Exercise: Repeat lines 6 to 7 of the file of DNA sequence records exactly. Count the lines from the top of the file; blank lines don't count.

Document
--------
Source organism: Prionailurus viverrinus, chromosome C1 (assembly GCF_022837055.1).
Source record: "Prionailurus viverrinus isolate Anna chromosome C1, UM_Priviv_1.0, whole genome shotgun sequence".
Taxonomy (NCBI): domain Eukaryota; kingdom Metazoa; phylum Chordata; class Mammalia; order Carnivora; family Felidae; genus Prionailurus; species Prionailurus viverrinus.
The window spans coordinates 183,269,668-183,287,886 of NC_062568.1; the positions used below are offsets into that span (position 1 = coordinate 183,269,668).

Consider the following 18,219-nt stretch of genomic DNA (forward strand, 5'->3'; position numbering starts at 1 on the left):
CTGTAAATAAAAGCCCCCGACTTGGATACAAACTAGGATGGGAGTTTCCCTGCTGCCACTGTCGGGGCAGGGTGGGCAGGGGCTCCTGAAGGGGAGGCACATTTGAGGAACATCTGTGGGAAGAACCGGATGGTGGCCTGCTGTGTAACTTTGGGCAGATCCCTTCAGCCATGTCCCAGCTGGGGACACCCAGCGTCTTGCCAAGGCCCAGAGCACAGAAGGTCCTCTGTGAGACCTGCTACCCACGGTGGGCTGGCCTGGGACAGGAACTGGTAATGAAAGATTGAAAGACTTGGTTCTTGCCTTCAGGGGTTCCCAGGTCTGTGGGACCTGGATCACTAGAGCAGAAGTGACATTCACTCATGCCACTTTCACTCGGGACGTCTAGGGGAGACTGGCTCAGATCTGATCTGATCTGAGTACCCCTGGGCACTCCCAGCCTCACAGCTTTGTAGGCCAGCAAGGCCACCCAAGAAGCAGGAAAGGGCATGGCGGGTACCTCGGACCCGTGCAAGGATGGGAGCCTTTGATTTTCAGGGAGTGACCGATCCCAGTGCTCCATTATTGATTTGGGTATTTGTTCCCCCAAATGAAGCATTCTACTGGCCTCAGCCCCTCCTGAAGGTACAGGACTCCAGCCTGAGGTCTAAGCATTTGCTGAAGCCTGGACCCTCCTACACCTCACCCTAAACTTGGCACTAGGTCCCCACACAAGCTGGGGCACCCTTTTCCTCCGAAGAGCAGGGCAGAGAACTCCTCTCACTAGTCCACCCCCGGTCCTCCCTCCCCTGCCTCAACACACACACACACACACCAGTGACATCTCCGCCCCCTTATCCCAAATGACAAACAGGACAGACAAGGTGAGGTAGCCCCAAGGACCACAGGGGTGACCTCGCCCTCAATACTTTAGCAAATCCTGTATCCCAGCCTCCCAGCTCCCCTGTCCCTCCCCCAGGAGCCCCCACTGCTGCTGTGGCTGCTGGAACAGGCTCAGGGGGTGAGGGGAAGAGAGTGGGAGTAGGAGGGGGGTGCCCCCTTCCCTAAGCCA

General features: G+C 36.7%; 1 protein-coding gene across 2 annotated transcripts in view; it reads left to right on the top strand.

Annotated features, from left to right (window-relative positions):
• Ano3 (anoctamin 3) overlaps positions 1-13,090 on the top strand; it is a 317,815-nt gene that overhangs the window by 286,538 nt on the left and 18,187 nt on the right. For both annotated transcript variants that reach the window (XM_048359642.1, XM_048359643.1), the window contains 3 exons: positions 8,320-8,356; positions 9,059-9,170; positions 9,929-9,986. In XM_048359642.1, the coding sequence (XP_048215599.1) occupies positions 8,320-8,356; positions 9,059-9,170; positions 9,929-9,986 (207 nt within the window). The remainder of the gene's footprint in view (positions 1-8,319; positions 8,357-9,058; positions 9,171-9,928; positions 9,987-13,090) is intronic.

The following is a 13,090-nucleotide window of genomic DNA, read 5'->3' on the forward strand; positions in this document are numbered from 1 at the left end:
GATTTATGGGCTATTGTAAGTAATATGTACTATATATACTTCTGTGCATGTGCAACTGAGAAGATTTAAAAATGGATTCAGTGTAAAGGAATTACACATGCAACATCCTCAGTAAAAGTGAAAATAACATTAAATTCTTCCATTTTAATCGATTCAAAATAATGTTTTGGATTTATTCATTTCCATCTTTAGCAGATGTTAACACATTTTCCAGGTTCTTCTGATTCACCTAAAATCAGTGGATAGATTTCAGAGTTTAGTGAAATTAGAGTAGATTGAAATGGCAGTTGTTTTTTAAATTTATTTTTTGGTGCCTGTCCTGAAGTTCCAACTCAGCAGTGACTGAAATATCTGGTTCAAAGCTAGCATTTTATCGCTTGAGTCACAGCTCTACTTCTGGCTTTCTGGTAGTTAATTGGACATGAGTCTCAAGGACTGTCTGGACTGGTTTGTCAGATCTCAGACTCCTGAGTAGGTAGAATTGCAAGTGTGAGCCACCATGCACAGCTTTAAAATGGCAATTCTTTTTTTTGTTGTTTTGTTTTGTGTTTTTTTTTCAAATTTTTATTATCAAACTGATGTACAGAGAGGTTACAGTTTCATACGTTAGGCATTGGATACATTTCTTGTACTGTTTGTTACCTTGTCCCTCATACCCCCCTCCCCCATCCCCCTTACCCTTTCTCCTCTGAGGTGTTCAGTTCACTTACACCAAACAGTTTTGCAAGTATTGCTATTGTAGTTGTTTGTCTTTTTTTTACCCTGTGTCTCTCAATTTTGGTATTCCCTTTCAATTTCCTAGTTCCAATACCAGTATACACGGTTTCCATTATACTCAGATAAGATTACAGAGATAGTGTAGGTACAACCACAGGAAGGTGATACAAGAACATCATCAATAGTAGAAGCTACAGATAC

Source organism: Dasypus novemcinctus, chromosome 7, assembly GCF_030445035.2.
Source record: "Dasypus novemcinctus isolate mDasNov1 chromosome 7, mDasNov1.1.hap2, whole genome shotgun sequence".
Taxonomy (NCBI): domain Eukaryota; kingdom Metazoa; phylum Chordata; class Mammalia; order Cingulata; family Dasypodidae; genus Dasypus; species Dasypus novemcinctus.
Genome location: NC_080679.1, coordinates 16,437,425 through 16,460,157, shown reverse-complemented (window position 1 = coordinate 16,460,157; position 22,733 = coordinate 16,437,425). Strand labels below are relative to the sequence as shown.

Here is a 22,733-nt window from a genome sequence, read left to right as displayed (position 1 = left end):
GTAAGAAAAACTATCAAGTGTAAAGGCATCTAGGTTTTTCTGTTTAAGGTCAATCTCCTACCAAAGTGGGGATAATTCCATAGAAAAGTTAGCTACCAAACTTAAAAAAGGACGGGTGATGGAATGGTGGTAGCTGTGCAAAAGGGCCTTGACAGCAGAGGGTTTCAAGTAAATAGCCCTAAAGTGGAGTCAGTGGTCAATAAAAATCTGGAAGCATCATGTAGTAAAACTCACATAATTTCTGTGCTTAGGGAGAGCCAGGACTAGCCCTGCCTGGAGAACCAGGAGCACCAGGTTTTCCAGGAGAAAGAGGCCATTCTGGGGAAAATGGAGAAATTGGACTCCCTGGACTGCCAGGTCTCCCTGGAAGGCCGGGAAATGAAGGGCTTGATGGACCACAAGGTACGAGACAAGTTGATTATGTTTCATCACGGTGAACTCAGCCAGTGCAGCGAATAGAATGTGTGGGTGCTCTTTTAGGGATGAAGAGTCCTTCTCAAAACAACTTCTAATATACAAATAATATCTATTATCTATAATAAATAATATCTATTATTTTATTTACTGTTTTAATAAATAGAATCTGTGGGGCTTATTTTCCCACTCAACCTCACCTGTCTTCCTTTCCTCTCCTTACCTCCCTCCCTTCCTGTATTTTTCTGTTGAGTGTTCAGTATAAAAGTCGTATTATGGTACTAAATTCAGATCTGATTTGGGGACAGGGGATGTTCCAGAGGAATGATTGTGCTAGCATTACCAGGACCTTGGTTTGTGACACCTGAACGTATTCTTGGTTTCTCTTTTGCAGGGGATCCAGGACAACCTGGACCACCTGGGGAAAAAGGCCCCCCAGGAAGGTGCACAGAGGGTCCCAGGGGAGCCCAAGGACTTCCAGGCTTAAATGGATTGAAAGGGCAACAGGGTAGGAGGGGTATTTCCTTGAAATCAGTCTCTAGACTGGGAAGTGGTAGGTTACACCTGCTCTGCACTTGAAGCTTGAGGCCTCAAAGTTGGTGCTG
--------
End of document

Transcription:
CTGTAAATAAAAGCCCCCGACTTGGATACAAACTAGGATGGGAGTTTCCCTGCTGCCACTGTCGGGGCAGGGTGGGCAGGGGCTCCTGAAGGGGAGGCACATTTGAGGAACATCTGTGGGAAGAACCGGATGGTGGCCTGCTGTGTAACTTTGGGCAGATCCCTTCAGCCATGTCCCAGCTGGGGACACCCAGCGTCTTGCCAAGGCCCAGAGCACAGAAGGTCCTCTGTGAGACCTGCTACCCACGGTGGGCTGGCCTGGGACAGGAACTGGTAATGAAAGATTGAAAGACTTGGTTCTTGCCTTCAGGGGTTCCCAGGTCTGTGGGACCTGGATCACTAGAGCAGAAGTGACATTCACTCATGCCACTTTCACTCGGGACGTCTAGGGGAGACTGGCTCAGATCTGATCTGATCTGAGTACCCCTGGGCACTCCCAGCCTCACAGCTTTGTAGGCCAGCAAGGCCACCCAAGAAGCAGGAAAGGGCATGGCGGGTACCTCGGACCCGTGCAAGGATGGGAGCCTTTGATTTTCAGGGAGTGACCGATCCCAGTGCTCCATTATTGATTTGGGTATTTGTTCCCCCAAATGAAGCATTCTACTGGCCTCAGCCCCTCCTGAAGGTACAGGACTCCAGCCTGAGGTCTAAGCATTTGCTGAAGCCTGGACCCTCCTACACCTCACCCTAAACTTGGCACTAGGTCCCCACACAAGCTGGGGCACCCTTTTCCTCCGAAGAGCAGGGCAGAGAACTCCTCTCACTAGTCCACCCCCGGTCCTCCCTCCCCTGCCTCAACACACACACACACACACCAGTGACATCTCCGCCCCCTTATCCCAAATGACAAACAGGACAGACAAGGTGAGGTAGCCCCAAGGACCACAGGGGTGACCTCGCCCTCAATACTTTAGCAAATCCTGTATCCCAGCCTCCCAGCTCCCCTGTCCCTCCCCCAGGAGCCCCCACTGCTGCTGTGGCTGCTGGAACAGGCTCAGGGGGTGAGGGGAAGAGAGTGGGAGTAGGAGGGGGGTGCCCCCTTCCCTAAGCCA

General features: G+C 36.7%; 1 protein-coding gene across 2 annotated transcripts in view; it reads left to right on the top strand.